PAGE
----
Monthly Archives: April 2010

Outdoor Living Ideas

Contemporary Barbecues and More

May in the US means it’s time to start moving outdoors. Here’s a range of warm weather-oriented design ideas that caught my eye recently because they combine functions and forms in artful new ways. To use an old term often used in shelter magazines, they “do double duty” — with a certain panache.

Warming trends get a boost with two products from Fire Sense. One is a handsome round powder-coated steel fire pit

that comes with a hardwood top  so it can double as a cocktail table. It’s the HotSpot Solid Base Revolver Fire Pit Table, also available from Gaslog Guys. The Hot Spot Notebook Charcoal Grill

resembles a magazine rack (holding only the hottest publications, er coals, naturally). It folds flat for storage (also available from One Click MX), which would be a great help in places like my cluttered tool shed.

On the cooler side, try this reinvention of the  hospital curtain track as a privacy and shade screen across a lap pool.

It’s a clever idea even without the water and could be used under a projecting eave to protect any patio from harsh summer sun. This house for jewelry designer Georg Spreng and his family is by the Stuttgart firm  C18 Architekten (photo courtesy Daily Icon).

I like the way sculpture and furniture somersault together in this “Loopita” chaise by Mexican designer Victor M. Aleman.

which appears to be quite literally a twist on the conventional love seat — or  is that a loop de scoop or a mobius “dip”!

A bench by San Francisco’s Aidlin Darling Design comes alive as serpentine segments of redwood.

You perceive the parts  and the whole together and separately in an ingenious interplay between sitting and stretching — the practical waxes poetic.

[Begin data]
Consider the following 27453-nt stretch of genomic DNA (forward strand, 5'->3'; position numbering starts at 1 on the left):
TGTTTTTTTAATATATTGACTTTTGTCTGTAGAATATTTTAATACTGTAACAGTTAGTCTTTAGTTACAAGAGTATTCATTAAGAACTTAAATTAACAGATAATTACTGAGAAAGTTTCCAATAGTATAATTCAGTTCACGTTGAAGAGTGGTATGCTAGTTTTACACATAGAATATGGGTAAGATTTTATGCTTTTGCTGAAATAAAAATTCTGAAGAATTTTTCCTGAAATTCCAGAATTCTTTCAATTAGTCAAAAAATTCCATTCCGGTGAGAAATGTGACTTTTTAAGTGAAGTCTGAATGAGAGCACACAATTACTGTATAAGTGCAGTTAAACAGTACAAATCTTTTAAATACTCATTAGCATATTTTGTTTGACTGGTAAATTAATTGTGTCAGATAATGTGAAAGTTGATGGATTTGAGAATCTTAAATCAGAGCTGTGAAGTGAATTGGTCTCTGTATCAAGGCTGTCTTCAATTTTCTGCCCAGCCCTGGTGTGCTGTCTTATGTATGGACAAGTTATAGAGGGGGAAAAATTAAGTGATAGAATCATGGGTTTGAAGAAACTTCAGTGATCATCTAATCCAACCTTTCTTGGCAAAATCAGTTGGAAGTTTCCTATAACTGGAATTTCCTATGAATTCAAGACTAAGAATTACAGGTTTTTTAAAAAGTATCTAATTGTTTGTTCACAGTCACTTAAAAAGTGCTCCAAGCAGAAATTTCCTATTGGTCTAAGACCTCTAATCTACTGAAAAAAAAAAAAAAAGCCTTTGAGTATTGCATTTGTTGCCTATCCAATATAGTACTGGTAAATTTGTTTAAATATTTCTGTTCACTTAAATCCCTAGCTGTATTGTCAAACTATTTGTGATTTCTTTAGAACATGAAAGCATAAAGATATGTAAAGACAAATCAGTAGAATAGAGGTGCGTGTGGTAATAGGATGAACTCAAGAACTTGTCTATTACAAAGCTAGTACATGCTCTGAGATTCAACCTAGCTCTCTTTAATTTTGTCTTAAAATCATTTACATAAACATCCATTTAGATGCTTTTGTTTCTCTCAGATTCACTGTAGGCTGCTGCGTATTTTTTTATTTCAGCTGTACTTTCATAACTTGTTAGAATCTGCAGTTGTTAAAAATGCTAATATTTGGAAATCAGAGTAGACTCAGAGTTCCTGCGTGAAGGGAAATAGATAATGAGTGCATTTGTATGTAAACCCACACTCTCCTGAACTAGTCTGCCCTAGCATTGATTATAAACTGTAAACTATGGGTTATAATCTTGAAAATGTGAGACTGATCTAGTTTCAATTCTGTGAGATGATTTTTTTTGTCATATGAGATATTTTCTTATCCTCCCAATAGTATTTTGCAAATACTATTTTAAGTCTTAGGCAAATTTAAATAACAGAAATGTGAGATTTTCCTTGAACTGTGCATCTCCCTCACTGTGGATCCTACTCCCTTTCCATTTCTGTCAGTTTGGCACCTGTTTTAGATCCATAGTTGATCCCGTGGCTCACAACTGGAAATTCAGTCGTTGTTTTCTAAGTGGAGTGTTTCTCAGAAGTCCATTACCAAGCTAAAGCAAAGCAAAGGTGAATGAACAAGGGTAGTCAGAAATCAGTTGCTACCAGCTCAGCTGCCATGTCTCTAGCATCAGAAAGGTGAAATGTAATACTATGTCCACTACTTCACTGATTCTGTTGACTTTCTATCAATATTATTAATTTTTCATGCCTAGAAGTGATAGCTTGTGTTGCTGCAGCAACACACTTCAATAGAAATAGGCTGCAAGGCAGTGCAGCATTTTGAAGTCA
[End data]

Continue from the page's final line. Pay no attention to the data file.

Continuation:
A somewhat simpler seat, designed by Los Angeles architect Barton Phelps for his own garden, is all about rustic warmth.

A flagstone couch (covered with canvas cushions) is set into a retaining wall made of recycled concrete rubble. It absorbs the hot late afternoon sun and then radiates the heat at night to make a delightfully toasty spot for relaxing under the evening stars.

Fresh Air Home Design

Here’s a home plan that also takes advantage of the open air. It’s architect Gregory la Vardera’s Plat House 3 (Plan 431-13)  an expansion of his earlier design, and recently added to our Exclusive Studio Collection.

The shaded breezeway along one side

can  be modified to incorporate

a screen porch at one end, as shown here. It’s time to be outside or at least bring the outside inside.

Modern Paint Color and Eichler Plans

Nature-Oriented Paint Palettes

We’ve just added four more Eichler mid-century modern house plans (by architect Claude Oakland — see them at the end of this post) to our Exclusive Studio Collection and this has made me think about interior paint colors that might be appropriate for contemporary homes. And it’s spring: spruce-up time! The Yolo Colorhouse palette of no VOC paints (volatile organic compounds) sprang to mind.

The colors are organized in nature-based categories, from Air to Petal. One advantage of Yolo Colorhouse is that you can order poster-size color swatches (instead of smaller paint chips) to see how the color will look (remember that online paint color is only an approximation and you should refer to a dry paint chip sample before purchasing paint).

Because the range of color possibilities is so wide, I asked architectural color consultant Jill Pilaroscia of Colour Studio, who has directed color projects for Herman Miller and a wide variety of community developers, for her advice.